Reading Group

The Multi-lingual Psychotherapy Centre emerged in the 1990’s from a group of psychotherapists who came together weekly to read psychoanalytic papers. This group was on-going for five years and eventually formed Imago-MLPC as t became clear that there was a common theme in the group related to being international both culturally and linguistically. Gradually a recurring theme emerged, not related to the psychoanalytic studies posing the question of our identity, the group’s identity. So we embarked on a social dreaming session with Gordon Lawrence.

Houses in search of a home

The most powerful result of those sessions was that we all dreamt of houses:

Houses made of cardboard, corner houses, inside out houses, back to front houses, houses that were split … Houses in search of a home, a joint home, a common home, a shared home?

Dreaming Together was a Turning point, as at that point we became a collective and a set of individuals who were dreaming about finding ourselves together in London but from different parts of the world. What sort of house was this that we were unconsciously sharing and living in? This house was obviously one of cultural and linguistic diversity, of immigration and emigration, of being lost and being found, of difference and otherness.

Inaugural Lecture December 1997

Our inaugural lecture entitled ‘Displacement: Psychotherapy in my father’s language’ was given in December 1997.  These became known as the Burgh House Lectures.  We have had 40 lectures since and   organised three conferences in the last 18 years and published a book.

Our aim has become modest which i.e. to arrange up to 3 lectures a year and a conference possibly every 3-4 years, as we are a skeletal Executive Committee doing this work voluntarily and always looking for new members.

The Executive committee is made up of Psychoanalytic, Jungian and Integrative psychotherapists.  Our meetings are always interesting as we are constantly remembering or discussing an aspect of the multi-lingual experience either in our clinical work or in culture i.e. films, plays politics and everyday happenings.  The lectures over the years have thrown up many ideas and thoughts.  The lectures invite people to free associate rather than taking on the formalities of a scientific paper. Some of the thoughts and ideas that come to mind are for example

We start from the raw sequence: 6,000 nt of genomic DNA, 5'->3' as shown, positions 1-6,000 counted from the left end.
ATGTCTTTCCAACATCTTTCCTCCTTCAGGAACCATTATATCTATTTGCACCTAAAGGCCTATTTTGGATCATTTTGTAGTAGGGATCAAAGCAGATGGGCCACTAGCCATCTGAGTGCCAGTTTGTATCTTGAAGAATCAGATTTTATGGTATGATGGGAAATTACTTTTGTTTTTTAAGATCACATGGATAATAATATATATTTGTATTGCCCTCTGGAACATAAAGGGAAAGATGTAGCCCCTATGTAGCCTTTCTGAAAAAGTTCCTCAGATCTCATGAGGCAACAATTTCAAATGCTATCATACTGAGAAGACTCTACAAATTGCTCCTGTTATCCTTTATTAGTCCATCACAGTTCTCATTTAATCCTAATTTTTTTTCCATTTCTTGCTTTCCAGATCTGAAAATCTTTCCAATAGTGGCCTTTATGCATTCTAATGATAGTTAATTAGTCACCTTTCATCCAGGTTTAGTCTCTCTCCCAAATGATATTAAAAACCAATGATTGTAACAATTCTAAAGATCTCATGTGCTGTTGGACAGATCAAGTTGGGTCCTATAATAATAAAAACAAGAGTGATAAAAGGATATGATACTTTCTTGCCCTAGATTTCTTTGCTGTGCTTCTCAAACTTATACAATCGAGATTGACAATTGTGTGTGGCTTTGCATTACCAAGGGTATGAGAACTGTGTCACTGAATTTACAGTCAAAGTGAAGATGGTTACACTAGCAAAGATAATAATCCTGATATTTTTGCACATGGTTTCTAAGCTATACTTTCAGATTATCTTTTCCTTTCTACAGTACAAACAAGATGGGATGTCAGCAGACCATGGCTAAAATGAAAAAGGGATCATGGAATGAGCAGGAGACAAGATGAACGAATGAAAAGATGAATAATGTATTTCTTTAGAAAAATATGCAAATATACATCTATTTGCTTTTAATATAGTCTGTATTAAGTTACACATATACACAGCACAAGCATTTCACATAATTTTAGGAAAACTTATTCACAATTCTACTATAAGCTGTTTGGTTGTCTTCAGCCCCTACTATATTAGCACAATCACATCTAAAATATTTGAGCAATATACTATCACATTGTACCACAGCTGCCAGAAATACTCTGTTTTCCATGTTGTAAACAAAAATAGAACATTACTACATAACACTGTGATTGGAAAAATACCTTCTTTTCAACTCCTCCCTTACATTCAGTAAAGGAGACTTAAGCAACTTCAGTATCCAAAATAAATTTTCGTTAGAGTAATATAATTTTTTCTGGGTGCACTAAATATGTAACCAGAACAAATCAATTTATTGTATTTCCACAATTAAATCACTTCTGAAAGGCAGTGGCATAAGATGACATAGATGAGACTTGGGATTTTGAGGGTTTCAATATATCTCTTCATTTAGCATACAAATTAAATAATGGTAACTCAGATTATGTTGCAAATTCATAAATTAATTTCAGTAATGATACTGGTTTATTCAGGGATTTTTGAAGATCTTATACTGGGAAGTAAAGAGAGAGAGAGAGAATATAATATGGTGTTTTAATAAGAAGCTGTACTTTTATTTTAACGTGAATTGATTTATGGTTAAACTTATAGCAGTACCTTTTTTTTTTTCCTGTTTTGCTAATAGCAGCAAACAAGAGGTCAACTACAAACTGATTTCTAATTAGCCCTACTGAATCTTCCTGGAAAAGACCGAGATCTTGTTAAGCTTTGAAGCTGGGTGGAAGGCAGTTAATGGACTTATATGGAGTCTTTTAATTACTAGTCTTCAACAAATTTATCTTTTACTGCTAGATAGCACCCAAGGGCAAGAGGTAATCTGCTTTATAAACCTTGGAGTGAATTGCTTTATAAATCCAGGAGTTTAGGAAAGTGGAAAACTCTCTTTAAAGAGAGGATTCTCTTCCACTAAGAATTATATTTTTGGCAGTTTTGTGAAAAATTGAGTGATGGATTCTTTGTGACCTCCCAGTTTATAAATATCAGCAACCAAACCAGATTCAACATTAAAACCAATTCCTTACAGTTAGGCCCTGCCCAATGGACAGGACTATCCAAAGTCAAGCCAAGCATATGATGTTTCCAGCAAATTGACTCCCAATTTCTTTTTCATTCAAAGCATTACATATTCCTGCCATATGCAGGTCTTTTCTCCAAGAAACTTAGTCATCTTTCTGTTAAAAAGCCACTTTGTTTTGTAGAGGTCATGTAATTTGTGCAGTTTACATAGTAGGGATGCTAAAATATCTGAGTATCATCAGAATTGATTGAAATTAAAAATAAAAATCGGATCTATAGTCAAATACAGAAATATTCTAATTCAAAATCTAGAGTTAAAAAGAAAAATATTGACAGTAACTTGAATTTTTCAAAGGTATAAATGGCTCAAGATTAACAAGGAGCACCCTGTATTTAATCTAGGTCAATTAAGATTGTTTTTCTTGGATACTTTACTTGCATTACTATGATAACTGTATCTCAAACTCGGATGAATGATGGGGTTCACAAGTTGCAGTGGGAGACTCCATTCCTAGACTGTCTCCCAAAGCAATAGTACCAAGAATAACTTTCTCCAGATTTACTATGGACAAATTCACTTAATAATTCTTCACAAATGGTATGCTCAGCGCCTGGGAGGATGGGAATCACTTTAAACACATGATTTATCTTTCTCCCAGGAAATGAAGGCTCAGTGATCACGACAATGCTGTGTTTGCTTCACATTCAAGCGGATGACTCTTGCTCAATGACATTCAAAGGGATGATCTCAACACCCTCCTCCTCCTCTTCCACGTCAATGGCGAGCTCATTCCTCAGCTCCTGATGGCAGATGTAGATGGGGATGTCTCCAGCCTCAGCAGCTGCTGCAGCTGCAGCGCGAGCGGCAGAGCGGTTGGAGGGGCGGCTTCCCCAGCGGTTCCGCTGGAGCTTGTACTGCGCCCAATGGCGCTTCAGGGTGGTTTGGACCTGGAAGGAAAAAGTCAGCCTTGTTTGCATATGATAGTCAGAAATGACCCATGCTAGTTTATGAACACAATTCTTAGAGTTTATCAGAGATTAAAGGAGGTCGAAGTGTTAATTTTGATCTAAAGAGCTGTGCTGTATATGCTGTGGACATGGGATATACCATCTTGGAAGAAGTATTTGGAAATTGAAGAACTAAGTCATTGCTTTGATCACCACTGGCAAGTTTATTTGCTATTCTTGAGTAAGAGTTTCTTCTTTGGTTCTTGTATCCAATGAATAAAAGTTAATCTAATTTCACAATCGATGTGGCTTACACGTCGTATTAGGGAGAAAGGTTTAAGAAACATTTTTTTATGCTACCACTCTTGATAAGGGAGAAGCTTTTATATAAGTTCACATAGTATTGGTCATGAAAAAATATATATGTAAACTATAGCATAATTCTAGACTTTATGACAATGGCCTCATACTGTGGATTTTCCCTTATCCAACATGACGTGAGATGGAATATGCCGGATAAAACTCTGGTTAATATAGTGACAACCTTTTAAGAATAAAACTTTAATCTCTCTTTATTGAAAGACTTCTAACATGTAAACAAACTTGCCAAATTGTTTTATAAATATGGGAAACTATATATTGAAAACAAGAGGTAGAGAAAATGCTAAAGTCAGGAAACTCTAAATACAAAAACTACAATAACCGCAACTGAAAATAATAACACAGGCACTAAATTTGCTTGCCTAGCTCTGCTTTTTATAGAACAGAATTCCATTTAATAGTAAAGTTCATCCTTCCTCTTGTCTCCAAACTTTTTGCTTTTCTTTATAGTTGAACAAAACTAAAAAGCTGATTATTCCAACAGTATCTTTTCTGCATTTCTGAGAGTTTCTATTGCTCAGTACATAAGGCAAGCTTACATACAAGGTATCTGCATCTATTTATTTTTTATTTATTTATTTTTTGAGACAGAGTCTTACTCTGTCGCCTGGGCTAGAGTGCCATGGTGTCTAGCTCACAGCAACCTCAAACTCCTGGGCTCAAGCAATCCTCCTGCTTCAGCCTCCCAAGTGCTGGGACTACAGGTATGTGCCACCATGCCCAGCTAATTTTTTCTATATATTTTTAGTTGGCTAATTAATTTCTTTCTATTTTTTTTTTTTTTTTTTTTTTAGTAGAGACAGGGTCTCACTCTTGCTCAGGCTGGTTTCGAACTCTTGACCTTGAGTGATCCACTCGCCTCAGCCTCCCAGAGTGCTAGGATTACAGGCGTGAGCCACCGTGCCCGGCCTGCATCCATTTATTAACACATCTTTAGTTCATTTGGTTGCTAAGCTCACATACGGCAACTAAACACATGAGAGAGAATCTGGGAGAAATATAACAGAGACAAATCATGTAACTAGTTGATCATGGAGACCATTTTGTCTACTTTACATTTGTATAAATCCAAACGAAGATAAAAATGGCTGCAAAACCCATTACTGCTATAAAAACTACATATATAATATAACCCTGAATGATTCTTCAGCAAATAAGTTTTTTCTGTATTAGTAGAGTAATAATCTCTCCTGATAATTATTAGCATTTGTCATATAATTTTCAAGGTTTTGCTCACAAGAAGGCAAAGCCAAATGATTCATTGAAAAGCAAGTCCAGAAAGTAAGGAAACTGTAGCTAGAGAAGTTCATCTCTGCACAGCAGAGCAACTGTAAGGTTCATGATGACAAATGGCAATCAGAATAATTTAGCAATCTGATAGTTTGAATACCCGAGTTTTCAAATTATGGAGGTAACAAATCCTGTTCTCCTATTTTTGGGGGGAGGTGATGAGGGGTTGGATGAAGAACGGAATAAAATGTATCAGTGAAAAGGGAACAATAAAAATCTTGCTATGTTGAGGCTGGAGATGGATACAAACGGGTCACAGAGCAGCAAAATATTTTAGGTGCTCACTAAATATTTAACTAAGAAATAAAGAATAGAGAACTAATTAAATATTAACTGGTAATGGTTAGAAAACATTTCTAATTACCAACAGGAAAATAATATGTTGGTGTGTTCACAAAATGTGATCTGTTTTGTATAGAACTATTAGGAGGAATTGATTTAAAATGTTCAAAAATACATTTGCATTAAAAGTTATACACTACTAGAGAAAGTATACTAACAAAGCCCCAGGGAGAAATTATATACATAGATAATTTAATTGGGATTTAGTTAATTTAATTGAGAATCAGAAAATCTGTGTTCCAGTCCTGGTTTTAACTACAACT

Some Ideas and Thoughts through the Years

a. How do we experience and use our mother tongue when we are living in a second learnt language.  What happens to it and how does it affect our learning of a second language.  Is our emotional compass always in our original language? How do we think about this clinically?

b. What is the relationship between your clinical language and your original language, which may be different? How is intimacy spoken or represented in different languages?

c. What do we do when there are no words in the new language, which we can easily find in our mother tongue?  Are we faced with loss, limitation, creativity or just an awareness of being outside?

d. How do we live ‘in between’ languages, betwixt and between as one speaker put it?  Neither here nor there, always between, always moving where there is no sense of belonging.

e. Where is the language of the father and how it is different from the mother’s language?  What happens to a child who lives in father’s country but has a mother who speaks a foreign language?  What is this like for the child who learns the language of the father’s culture as a first language as s/he grows up?

f. One speaker wondered why it was so easy to swear in a learnt second language and how difficult it was to swear in the mother tongue.  Somehow the second language freed her up but was it that easy or was it to do with a lack of emotional attachment?

g. Others spoke of how the mother tongue was the forbidden language or the language they needed to get away from as it was too limiting, or painful.  They put themselves in exile but somehow still carried this with them and needed ultimately to return to and think about their own exile.

h. Maybe exile provides new possibilities unavailable in your original country and emotional language.  Maybe it offered you perspective and an ability to think about your emotional life.

I. And yet there was always a thought that culture and language precedes us for many generations and that we carry the emotional atmosphere of our culture of birth throughout our lives and even though we move away and build new lives and create new cultures and learn new languages as well as creating new languages, our generational heritage always accompanies us in our new perspective and learning and never actually leaves us despite our best efforts.  Somehow words are only traces of something much more – a collective home that we know about in our cultural histories and to which we add, even though we may not be able to put it into words too clearly.  The unconscious never sleeps.